Written by Dr Jack Binns
Four centuries ago Scarborough offered no accommodation to visitors: on the contrary, all “strangers” were met with suspicion and residents in the borough were forbidden to take guests into their homes without permission of the Bailiffs.
By 1812, all this had changed. As a historian of Yorkshire wrote in 1810, Scarborough had “many excellent lodging-houses where visitors may be accommodated in a genteel and agreeable manner”. Not only were “spawers” provided with spacious houses on the Cliff, in Huntriss Row, along Newborough and in Long Room and Queen Streets, the town also had several good-class inns for travellers.
Overlooking Prospect Place, the Old Bell Inn on Blands Cliff had the best sea views and was famous for its sumptuous breakfasts. Up the road, on the south side of Newborough was the George, where you could stable your horse or hire one for rides, drink the landlord’s home-brewed ale and sleep in one of his well-aired beds.
Like the Bell, the Talbot in Queen Street was served by the daily mail-coach to and from York. Further up Newborough were the New and the London Inns and just outside the Bar, the Bull, which came to be known locally as Houson’s, the name of its proprietor from 1797 until 1840.
This was still the age of the horse and coach. Though the journey from London or Edinburgh to Scarborough was cheaper and faster by sea, it was less fashionable and more dangerous, especially during the long wars with France. The steam packet from London was only fortnightly and cost £1 6s, whereas the coach from the capital arrived in Scarborough four times a week and cost twice as much.
During the previous half century, the main roads to Scarborough from Leeds via York and from Hull had been much improved as tolled turnpikes, raising the price to travellers but increasing their safety and comfort. The stage from Leeds took 11 or 12 hours to reach Scarborough and cost “insiders” 12 shillings and “outsiders” eight – far beyond the means of all but a wealthy minority.
To cater for these privileged folk, Scarborough had to provide entertainment as well as board and lodging. After Newstead’s Assembly Room in Long Room Street had been hired by the Corporation as their new Town Hall in 1800, Edward Donner’s at the end of the street enjoyed a virtual monopoly and might well be classified as Scarborough’s first hotel. Not only did it have 40 bedrooms “furnished in a very superior manner”, but downstairs there was a ballroom, musicians’ gallery and places for gaming and billiard tables. Edward Donner described himself as a “wine merchant”, yet he was much more than that: for many years he was one of the First Twelve and in future would be senior bailiff of the borough.
When they were not dancing, drinking and flirting Monday, Wednesday and Friday nights at Donner’s, the “company” sat on seats in boxes or galleries or stood in the pit at the Theatre Royal in Tanner Street. There, in 1813, they would have seen Stephen Kemble, senior member of a famous theatrical family, playing Sir Anthony Absolute in The Rivals or Shylock in The Merchant of Venice. He was so fat that it was said he did not need extra padding when he played Falstaff. Amongst the distinguished audiences of 1813 were the Duke and Duchess of Leeds and the Marquess of Carmarthen.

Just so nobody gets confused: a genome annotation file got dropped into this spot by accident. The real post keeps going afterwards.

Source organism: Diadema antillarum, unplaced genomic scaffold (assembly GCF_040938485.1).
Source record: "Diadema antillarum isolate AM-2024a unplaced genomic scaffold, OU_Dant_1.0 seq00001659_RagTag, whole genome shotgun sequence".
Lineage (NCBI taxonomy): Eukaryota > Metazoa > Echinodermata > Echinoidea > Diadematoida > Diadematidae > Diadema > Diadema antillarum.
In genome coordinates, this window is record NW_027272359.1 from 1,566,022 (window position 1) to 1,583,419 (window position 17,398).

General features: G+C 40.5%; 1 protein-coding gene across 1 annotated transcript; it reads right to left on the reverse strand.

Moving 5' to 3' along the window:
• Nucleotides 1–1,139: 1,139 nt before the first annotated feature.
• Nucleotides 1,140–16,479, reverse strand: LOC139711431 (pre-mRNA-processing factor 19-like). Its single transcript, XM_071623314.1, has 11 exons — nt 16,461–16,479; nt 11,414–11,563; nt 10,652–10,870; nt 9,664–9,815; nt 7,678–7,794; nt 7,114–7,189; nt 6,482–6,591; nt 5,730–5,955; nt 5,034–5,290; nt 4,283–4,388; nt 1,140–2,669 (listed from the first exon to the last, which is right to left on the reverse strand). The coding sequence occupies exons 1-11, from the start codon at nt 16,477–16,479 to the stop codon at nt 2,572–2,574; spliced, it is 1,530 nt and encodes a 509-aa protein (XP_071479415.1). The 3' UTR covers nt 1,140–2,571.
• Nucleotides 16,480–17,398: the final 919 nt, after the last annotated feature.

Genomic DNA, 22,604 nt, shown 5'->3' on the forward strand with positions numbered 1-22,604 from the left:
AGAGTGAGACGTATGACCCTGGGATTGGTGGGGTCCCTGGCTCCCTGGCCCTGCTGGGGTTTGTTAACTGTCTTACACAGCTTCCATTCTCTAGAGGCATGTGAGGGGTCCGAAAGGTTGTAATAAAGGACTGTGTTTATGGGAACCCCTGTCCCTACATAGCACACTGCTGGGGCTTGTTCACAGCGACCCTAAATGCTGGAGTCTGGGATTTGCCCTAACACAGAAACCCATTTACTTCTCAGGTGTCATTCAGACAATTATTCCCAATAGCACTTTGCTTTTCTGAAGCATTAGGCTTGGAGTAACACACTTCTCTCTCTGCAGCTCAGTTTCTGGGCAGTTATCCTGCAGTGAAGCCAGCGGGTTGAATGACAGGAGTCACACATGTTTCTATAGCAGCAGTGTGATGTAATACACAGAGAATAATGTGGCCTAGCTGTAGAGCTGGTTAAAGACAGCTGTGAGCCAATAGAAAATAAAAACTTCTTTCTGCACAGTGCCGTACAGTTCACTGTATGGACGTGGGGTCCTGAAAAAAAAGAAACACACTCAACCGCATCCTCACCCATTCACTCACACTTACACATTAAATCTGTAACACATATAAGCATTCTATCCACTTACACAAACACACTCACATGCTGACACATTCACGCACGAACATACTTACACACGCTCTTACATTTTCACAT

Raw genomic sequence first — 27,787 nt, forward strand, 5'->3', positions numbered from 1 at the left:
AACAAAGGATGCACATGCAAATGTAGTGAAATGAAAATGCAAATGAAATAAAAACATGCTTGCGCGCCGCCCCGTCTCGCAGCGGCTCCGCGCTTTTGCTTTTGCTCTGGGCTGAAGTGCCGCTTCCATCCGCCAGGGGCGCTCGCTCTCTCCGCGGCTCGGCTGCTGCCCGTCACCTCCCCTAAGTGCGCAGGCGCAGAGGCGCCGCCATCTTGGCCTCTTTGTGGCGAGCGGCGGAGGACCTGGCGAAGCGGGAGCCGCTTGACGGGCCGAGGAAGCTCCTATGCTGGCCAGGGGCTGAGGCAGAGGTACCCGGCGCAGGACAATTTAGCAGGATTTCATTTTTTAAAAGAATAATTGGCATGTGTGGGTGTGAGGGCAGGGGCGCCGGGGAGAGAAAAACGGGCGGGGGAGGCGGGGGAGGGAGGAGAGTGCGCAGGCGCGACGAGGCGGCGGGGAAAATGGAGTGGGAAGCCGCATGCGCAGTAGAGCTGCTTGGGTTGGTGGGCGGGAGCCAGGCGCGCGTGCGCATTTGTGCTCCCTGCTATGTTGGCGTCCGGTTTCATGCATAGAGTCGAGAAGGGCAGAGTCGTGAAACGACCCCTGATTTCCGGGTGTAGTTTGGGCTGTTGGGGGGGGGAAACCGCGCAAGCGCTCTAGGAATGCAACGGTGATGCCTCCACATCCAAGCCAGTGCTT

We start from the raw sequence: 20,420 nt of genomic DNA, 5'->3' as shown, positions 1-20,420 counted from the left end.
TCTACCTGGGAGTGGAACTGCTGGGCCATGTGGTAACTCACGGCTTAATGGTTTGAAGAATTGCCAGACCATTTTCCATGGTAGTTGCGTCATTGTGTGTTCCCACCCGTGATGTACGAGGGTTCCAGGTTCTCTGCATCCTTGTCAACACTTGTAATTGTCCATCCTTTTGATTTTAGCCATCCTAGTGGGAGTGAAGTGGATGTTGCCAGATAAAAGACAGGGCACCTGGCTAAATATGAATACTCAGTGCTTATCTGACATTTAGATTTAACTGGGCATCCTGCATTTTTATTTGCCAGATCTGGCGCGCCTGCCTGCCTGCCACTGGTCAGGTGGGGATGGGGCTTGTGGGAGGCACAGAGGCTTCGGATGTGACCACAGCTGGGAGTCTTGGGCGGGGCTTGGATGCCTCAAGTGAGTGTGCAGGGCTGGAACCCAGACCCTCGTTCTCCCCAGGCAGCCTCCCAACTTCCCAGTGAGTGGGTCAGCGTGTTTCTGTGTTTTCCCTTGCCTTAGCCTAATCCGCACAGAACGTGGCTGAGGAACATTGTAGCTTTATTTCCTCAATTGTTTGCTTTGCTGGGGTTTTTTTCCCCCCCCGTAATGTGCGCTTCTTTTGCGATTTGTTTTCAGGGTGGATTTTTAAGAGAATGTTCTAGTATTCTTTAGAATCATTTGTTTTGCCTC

To cater for its literate, leisured customers, Scarborough boasted no fewer than three private libraries and newsrooms, belonging to Messrs Ainsworth, Scaum and Whiting and the Agricultural and General Library at the end of King Street. These were subscription bookshops with high seasonal charges and heavy fines on overdue returns. In 1803, William Hutton had to pay a shilling for a two-hour loan of Thomas Hinderwell’s History and Antiquities of Scarborough and the Vicinity and then bought it outright for half a guinea.
However, the main attraction and venue for Scarborough’s well-heeled, over-weight and sickly visitors was the Spa itself and more so now, sea-bathing, both outdoor and indoor. As Hutton noted, drinking the medicinal spring waters was an old, dying custom, whereas salt-water bathing had become a growing fashion. Once the Corporation had sold tens of thousands of bottled spa waters at substantial profit, but after a long continuous decline now there was no market for them. At the wells there were fewer drinkers and the Town Hall was spending more money repairing the staith and the footpaths leading to them than it was gathering from subscriptions.
So by 1800 there were between 30 and 40 “large, roomy and commodious bathing-machines” operating in South Bay. Whatever the medicinal claims for Spa drinking water, full, and for men, naked, immersion in cold sea water was now generally regarded as a sure remedy for gout, rheumatism, scrofula and even mental disorders! Should potential bathers fear the trauma of the German Ocean, by 1830 Scarborough had no fewer than five bath-houses. They ranged from the luxurious, belonging to Dr William Travis at the entrance to St Nicholas Cliff, to the basic, Vickerman’s, fronting the south foreshore sands.
Finally, there were Scarborough’s shops, some of them open only for the season. Mrs Kelsall made and sold corsets to order; Mrs Peacock, at 2, The Cliff, was a high-class milliner and dressmaker, who also had a shop in York; and Messrs Harland, Champley and Ainsworth were all chemists with cures for every kind of malady from indigestion to fainting fits. For basic foods, you could buy the best Indian tea from John Rowntree’s corner shop or the finest hams and bacon from William Boyes. But if it was strong spirits you craved, any amount of them could be had “duty-free” in smugglers’ Scarborough.
So now that the Corporation no longer had a close grip on the borough’s commerce and the town was wide open to rich, pleasure-seeking outsiders, what had happened to Scarborough’s law-abiding reputation? Future articles will examine crime and punishment in Regency Scarborough.